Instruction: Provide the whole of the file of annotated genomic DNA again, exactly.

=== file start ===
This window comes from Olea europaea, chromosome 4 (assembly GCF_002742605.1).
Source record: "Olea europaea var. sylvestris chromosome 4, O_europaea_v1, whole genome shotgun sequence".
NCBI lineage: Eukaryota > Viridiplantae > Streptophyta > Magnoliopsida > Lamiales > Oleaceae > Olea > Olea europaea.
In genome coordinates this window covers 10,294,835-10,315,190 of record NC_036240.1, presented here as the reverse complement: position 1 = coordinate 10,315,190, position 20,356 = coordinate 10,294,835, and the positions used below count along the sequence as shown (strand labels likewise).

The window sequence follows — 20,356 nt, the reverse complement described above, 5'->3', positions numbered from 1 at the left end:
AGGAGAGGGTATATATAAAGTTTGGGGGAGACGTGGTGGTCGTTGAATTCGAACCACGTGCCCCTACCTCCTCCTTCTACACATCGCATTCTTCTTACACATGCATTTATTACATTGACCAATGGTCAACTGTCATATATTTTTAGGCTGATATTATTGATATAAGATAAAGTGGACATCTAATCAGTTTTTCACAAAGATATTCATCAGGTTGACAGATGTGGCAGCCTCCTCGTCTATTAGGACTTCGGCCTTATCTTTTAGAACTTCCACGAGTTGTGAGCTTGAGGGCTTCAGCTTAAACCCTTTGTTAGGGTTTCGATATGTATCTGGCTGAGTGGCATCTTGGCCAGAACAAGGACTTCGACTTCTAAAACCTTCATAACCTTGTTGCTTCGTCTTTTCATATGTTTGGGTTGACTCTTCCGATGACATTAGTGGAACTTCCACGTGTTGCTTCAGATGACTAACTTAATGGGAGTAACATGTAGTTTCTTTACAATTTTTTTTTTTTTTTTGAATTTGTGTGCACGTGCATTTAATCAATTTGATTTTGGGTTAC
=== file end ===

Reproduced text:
This window comes from Olea europaea, chromosome 4 (assembly GCF_002742605.1).
Source record: "Olea europaea var. sylvestris chromosome 4, O_europaea_v1, whole genome shotgun sequence".
NCBI lineage: Eukaryota > Viridiplantae > Streptophyta > Magnoliopsida > Lamiales > Oleaceae > Olea > Olea europaea.
In genome coordinates this window covers 10,294,835-10,315,190 of record NC_036240.1, presented here as the reverse complement: position 1 = coordinate 10,315,190, position 20,356 = coordinate 10,294,835, and the positions used below count along the sequence as shown (strand labels likewise).

The window sequence follows — 20,356 nt, the reverse complement described above, 5'->3', positions numbered from 1 at the left end:
AGGAGAGGGTATATATAAAGTTTGGGGGAGACGTGGTGGTCGTTGAATTCGAACCACGTGCCCCTACCTCCTCCTTCTACACATCGCATTCTTCTTACACATGCATTTATTACATTGACCAATGGTCAACTGTCATATATTTTTAGGCTGATATTATTGATATAAGATAAAGTGGACATCTAATCAGTTTTTCACAAAGATATTCATCAGGTTGACAGATGTGGCAGCCTCCTCGTCTATTAGGACTTCGGCCTTATCTTTTAGAACTTCCACGAGTTGTGAGCTTGAGGGCTTCAGCTTAAACCCTTTGTTAGGGTTTCGATATGTATCTGGCTGAGTGGCATCTTGGCCAGAACAAGGACTTCGACTTCTAAAACCTTCATAACCTTGTTGCTTCGTCTTTTCATATGTTTGGGTTGACTCTTCCGATGACATTAGTGGAACTTCCACGTGTTGCTTCAGATGACTAACTTAATGGGAGTAACATGTAGTTTCTTTACAATTTTTTTTTTTTTTTTGAATTTGTGTGCACGTGCATTTAATCAATTTGATTTTGGGTTAC